With the events of 2020, networking in CRE has changed. In-place interactions have taken a necessary backseat to virtual connections. We all must adapt in order to advance our careers.
In this episode of the A.CRE Audio Series, we’re pleased to be joined by Allison Weiss, Principal and Founder of CRE Recruiting. Allison offers excellent insights into how to network in 2021 and beyond.
We’re very grateful for Allison’s willingness to share her knowledge with the A.CRE audience!
CRE Networking in 2021 with Allison Weis
Watch as Spencer, Tucker Wells, and Allison Weis discuss CRE networking.
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Episode Transcript – CRE Networking in 2021 with Allison Weis
Welcome to the Adventures in CRE Audio Series. Join Michael Belasco and Spencer Burton. As they pull back the curtain on everything, commercial real estate and introduce you to some of the top minds in the industry. If you want to take your skills to the next level and be part of a growing community of CRE professionals across the world, this is for you.
Spencer Burton (00:25):
Hello, and welcome back to another episode of the A.CRE Audio Series. We’re joined today by guest Allison Weis, as well as A.CRE Head of Recruiting Tucker Wells, Allison, and Tucker great to have you both on the episode today.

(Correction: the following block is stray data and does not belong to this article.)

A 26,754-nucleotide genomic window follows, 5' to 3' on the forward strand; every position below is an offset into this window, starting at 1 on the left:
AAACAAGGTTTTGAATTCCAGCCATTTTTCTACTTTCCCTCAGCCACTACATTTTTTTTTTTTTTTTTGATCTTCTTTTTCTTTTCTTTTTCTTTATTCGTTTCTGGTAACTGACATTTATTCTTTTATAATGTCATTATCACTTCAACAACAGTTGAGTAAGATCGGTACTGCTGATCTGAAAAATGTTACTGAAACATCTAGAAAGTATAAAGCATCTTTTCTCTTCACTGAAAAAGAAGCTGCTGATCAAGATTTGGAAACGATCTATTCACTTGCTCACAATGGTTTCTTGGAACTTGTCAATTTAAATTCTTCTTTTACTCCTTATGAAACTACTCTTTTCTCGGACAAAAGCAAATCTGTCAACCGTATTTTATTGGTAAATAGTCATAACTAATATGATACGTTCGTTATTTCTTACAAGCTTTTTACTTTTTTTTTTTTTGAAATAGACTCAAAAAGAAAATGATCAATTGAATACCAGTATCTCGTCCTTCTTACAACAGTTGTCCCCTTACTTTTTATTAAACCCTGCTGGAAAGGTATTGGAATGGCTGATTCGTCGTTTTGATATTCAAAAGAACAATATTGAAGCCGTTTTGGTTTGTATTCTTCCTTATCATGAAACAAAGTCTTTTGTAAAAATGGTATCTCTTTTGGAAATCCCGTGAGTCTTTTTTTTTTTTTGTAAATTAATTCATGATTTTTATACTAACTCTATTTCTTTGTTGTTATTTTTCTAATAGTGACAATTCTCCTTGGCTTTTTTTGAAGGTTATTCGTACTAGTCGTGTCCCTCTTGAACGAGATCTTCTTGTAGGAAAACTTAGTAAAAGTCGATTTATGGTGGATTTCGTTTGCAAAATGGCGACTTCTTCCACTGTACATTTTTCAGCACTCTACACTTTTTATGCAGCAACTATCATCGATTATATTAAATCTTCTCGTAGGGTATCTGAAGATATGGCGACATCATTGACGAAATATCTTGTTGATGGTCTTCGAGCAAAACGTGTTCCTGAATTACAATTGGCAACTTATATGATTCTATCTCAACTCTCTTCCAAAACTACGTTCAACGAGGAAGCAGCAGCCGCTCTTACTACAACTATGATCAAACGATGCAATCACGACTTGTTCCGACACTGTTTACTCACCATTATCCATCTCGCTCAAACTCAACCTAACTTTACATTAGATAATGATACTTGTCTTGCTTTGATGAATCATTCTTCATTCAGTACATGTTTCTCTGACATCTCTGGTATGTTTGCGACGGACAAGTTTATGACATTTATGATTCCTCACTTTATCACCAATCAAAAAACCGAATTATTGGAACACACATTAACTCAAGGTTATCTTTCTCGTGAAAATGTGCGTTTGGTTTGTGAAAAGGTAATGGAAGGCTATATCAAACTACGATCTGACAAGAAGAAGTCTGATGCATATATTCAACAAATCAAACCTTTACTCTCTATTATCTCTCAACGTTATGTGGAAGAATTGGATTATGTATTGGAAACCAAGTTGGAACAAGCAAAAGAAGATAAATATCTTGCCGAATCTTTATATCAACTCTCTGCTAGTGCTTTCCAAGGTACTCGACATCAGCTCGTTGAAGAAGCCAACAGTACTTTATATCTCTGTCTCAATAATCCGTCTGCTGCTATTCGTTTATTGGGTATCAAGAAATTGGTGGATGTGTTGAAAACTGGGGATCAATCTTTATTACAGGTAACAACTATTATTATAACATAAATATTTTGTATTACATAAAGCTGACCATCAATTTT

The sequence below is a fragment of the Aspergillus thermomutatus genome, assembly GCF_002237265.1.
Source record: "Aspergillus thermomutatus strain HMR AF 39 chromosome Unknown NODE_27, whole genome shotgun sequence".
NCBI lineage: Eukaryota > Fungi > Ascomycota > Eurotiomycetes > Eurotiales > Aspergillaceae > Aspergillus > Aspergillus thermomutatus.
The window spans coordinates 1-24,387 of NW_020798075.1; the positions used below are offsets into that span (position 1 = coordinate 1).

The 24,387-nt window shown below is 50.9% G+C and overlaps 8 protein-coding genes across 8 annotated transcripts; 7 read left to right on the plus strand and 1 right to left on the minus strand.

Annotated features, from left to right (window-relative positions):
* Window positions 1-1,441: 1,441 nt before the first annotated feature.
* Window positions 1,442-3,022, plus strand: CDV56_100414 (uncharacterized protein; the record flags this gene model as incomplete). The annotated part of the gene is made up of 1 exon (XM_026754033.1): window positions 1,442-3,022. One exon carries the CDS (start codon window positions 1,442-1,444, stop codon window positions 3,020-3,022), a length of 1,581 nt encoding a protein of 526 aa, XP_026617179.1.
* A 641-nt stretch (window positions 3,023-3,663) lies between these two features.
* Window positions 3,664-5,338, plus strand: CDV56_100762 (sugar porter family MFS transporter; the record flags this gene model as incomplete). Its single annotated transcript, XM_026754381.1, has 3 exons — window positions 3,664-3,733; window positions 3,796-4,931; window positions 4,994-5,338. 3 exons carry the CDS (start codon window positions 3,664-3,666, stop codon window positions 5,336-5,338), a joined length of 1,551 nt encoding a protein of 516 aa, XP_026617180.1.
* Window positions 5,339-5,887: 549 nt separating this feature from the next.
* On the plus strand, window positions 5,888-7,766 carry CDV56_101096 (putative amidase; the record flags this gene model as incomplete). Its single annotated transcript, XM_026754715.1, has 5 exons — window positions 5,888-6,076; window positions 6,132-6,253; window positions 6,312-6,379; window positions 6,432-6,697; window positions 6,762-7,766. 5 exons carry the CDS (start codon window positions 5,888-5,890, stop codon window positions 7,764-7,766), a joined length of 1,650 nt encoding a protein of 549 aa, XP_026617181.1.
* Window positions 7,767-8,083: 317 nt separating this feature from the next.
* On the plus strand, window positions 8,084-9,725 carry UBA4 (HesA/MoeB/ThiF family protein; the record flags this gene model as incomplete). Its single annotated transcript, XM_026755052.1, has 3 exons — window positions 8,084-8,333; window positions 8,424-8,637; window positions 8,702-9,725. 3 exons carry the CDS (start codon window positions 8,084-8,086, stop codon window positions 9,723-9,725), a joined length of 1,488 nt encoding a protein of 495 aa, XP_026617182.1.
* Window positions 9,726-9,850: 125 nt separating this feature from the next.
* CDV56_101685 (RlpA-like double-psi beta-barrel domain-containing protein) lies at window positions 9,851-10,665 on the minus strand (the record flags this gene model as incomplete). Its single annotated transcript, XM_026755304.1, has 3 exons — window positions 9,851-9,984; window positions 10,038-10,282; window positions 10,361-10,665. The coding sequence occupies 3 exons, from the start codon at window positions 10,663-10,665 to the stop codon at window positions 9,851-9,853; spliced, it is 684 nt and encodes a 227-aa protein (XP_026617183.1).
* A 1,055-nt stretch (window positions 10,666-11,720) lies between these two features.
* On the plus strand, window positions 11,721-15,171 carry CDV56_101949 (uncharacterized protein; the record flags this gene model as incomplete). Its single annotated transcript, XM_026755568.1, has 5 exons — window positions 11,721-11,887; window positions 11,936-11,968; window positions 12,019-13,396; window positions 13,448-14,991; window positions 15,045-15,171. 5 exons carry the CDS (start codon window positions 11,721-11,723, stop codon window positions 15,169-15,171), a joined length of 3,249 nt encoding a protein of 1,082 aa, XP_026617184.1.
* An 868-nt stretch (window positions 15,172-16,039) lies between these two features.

Allison Weiss (00:40):
Great to be here. Thanks, Spencer.
Spencer Burton (00:42):
Yeah, most of you already know Tucker. And so maybe we’ll focus on Allison and her background. So Allison is the Founder and Head of CRE Recruiting. Her background is in recruiting. What? 10 plus years in that space-based in LA, Allison?
Allison Weiss (01:03):
Based in LA, but I’m taking a little momentary digital nomad adventure quarantining from some other places around the country. So today, I’m in the Outer Banks in North Carolina.
Spencer Burton (01:14):
No kidding. Wow. Yeah. Well, good. And so it’s great to have you on. Anything that you would add to your mini-bio that I missed here.
Allison Weiss (01:26):
Sure. So I think I’m just overall a people connector. I care about helping people build companies and build careers, specifically in commercial real estate. And I’ve been doing that for the last seven years in the industry and 10 years overall.
Spencer Burton (01:39):
Great. So the reason why we asked Allison to come on besides the fact that her knowledge is second to none in this area, her insights are incredibly valuable, but she joined us as a volunteer interviewer on a mock interview session that we did with Georgetown real estate students. And the feedback we got from George said students that she was phenomenal. She provided just really good insight into ways that they could improve their interviewing. And we got to bring Allison on because she’s going to offer some really good advice.